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13-Mar-2018 10:54

“I was pretty good and made quite a bit of money that way.She’d never ask for it, but I loved to provide my mother with a few extra dollars to help out when I could.”“We lived a simple life with many of our needs coming directly from our garden,” he said.Rolando Herrera and his wife Lorena had a dream — create their own Napa Valley winery. Waking early one morning, Rolando turned to his wife and said, “We have to call it Mi Sueño.”“When we first started dating I knew he’d have his own winery someday — it was his dream and I always knew that, so the name made perfect sense,” Lorena said as we sat in their warehouse winery just south of downtown Napa.

I lived back in Mexico until I was 15 and then told them I was moving back to Napa.”As Rolando explained it, the idea of leaving Mexico and heading off to America at such a young age might seem strange to many now, but at that time it was normal because, “I was considered an adult at 15 and so my parents agreed.”“It was crowded, but I was busy going to school and working, so I didn’t notice it much,” he said.

During the entire visit both Rolando and Lorena had talked passionately about wine, their family and the adventure of building what has become one of the bright stars in the crowded night sky of wines in the Napa Valley.

By the end I, too, had come to understand that there was only one name for their winery, Mi Sueño — Spanish for “My Dream.”Rolando was born and grew up in El Llano, a small village in the state of Michoacán, Mexico.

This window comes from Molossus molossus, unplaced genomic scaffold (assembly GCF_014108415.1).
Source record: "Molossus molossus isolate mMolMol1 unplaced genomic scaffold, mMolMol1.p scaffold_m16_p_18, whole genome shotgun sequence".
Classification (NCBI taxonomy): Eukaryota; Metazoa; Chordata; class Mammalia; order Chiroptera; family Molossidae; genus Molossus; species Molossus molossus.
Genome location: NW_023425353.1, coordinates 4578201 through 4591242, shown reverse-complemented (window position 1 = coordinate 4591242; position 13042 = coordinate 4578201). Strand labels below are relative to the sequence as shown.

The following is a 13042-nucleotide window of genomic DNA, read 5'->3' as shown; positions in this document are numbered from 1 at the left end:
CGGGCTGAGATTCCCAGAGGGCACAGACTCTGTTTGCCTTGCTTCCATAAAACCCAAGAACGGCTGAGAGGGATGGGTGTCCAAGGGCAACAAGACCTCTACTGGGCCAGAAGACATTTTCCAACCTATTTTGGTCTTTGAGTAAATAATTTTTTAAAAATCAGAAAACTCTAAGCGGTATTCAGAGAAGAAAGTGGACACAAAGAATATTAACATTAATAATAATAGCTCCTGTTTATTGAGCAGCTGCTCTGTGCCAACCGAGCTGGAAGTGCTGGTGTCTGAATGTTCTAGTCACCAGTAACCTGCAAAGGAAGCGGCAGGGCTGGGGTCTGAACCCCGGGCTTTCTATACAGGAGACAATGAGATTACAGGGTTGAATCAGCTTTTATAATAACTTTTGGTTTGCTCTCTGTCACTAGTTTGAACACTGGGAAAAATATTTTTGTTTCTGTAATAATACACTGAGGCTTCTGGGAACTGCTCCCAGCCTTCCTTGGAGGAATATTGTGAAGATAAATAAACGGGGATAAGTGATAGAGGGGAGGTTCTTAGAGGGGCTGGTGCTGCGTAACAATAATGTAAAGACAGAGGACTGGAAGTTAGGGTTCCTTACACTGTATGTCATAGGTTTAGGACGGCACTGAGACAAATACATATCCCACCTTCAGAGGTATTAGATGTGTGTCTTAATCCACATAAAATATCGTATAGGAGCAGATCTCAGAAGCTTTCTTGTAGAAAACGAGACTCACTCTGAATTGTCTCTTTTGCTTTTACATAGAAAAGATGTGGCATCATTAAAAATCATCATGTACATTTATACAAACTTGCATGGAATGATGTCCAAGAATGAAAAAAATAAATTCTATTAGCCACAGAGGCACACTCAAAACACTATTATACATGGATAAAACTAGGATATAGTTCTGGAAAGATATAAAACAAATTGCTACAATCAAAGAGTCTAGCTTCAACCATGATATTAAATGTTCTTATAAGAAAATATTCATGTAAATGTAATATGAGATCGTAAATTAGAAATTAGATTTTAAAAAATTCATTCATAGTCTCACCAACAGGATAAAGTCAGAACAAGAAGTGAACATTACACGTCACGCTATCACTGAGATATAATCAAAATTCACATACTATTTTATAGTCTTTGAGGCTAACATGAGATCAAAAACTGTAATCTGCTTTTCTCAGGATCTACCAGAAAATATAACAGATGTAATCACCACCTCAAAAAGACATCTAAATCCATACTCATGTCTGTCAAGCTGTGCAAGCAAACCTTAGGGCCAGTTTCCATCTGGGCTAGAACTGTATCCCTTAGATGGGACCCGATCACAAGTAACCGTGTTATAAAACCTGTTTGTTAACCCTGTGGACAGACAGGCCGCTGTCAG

“It made me feel at home and that I could contribute in a real way to what they were doing.”After Potelle, he was hired as winemaker at Vine Cliff Winery and then director of winemaking at Paul Hobbs.

He’d been dating Lorena for a few years, and in 1997 they married and started their own winery.“It was really tough to make things work at first,” Rolando said.

I lived back in Mexico until I was 15 and then told them I was moving back to Napa.”As Rolando explained it, the idea of leaving Mexico and heading off to America at such a young age might seem strange to many now, but at that time it was normal because, “I was considered an adult at 15 and so my parents agreed.”“It was crowded, but I was busy going to school and working, so I didn’t notice it much,” he said.

During the entire visit both Rolando and Lorena had talked passionately about wine, their family and the adventure of building what has become one of the bright stars in the crowded night sky of wines in the Napa Valley.

By the end I, too, had come to understand that there was only one name for their winery, Mi Sueño — Spanish for “My Dream.”Rolando was born and grew up in El Llano, a small village in the state of Michoacán, Mexico.

“It made me feel at home and that I could contribute in a real way to what they were doing.”After Potelle, he was hired as winemaker at Vine Cliff Winery and then director of winemaking at Paul Hobbs.

He’d been dating Lorena for a few years, and in 1997 they married and started their own winery.“It was really tough to make things work at first,” Rolando said.

“The tanks, the smells of fermenting wine and the aroma and feel of the earth in the vineyards were wonderful.”After working at Stag’s Leap, Rolando was hired as assistant winemaker for Marketta and Jean-Noel Fourmeaux at their old-school style Chateau Potelle, located on Mount Veeder.